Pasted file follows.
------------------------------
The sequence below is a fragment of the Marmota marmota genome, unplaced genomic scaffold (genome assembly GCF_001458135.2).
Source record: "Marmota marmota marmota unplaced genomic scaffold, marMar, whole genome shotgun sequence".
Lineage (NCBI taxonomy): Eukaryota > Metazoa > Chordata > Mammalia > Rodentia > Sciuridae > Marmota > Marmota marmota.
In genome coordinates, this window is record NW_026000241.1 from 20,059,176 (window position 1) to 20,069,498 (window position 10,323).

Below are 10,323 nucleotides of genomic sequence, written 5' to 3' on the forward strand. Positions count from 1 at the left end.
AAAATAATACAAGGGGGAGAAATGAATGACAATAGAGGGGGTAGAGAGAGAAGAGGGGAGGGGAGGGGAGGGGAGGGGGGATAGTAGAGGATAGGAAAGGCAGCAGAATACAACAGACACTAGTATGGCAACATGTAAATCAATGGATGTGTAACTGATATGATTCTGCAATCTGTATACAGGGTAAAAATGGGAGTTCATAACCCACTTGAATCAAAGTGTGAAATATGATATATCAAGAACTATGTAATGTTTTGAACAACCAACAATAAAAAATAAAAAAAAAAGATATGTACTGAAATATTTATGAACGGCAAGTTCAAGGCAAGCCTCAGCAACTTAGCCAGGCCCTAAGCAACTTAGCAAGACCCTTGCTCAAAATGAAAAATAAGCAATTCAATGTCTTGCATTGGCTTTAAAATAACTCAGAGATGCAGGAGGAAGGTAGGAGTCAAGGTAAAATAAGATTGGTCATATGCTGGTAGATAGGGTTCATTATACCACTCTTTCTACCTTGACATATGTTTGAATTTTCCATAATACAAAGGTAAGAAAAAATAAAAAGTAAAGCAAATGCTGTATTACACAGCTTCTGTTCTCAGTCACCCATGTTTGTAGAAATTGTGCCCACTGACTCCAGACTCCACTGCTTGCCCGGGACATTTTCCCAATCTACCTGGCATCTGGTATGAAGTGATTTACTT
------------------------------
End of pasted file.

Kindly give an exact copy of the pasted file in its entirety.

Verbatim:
The sequence below is a fragment of the Marmota marmota genome, unplaced genomic scaffold (genome assembly GCF_001458135.2).
Source record: "Marmota marmota marmota unplaced genomic scaffold, marMar, whole genome shotgun sequence".
Lineage (NCBI taxonomy): Eukaryota > Metazoa > Chordata > Mammalia > Rodentia > Sciuridae > Marmota > Marmota marmota.
In genome coordinates, this window is record NW_026000241.1 from 20,059,176 (window position 1) to 20,069,498 (window position 10,323).

Below are 10,323 nucleotides of genomic sequence, written 5' to 3' on the forward strand. Positions count from 1 at the left end.
AAAATAATACAAGGGGGAGAAATGAATGACAATAGAGGGGGTAGAGAGAGAAGAGGGGAGGGGAGGGGAGGGGAGGGGGGATAGTAGAGGATAGGAAAGGCAGCAGAATACAACAGACACTAGTATGGCAACATGTAAATCAATGGATGTGTAACTGATATGATTCTGCAATCTGTATACAGGGTAAAAATGGGAGTTCATAACCCACTTGAATCAAAGTGTGAAATATGATATATCAAGAACTATGTAATGTTTTGAACAACCAACAATAAAAAATAAAAAAAAAAGATATGTACTGAAATATTTATGAACGGCAAGTTCAAGGCAAGCCTCAGCAACTTAGCCAGGCCCTAAGCAACTTAGCAAGACCCTTGCTCAAAATGAAAAATAAGCAATTCAATGTCTTGCATTGGCTTTAAAATAACTCAGAGATGCAGGAGGAAGGTAGGAGTCAAGGTAAAATAAGATTGGTCATATGCTGGTAGATAGGGTTCATTATACCACTCTTTCTACCTTGACATATGTTTGAATTTTCCATAATACAAAGGTAAGAAAAAATAAAAAGTAAAGCAAATGCTGTATTACACAGCTTCTGTTCTCAGTCACCCATGTTTGTAGAAATTGTGCCCACTGACTCCAGACTCCACTGCTTGCCCGGGACATTTTCCCAATCTACCTGGCATCTGGTATGAAGTGATTTACTT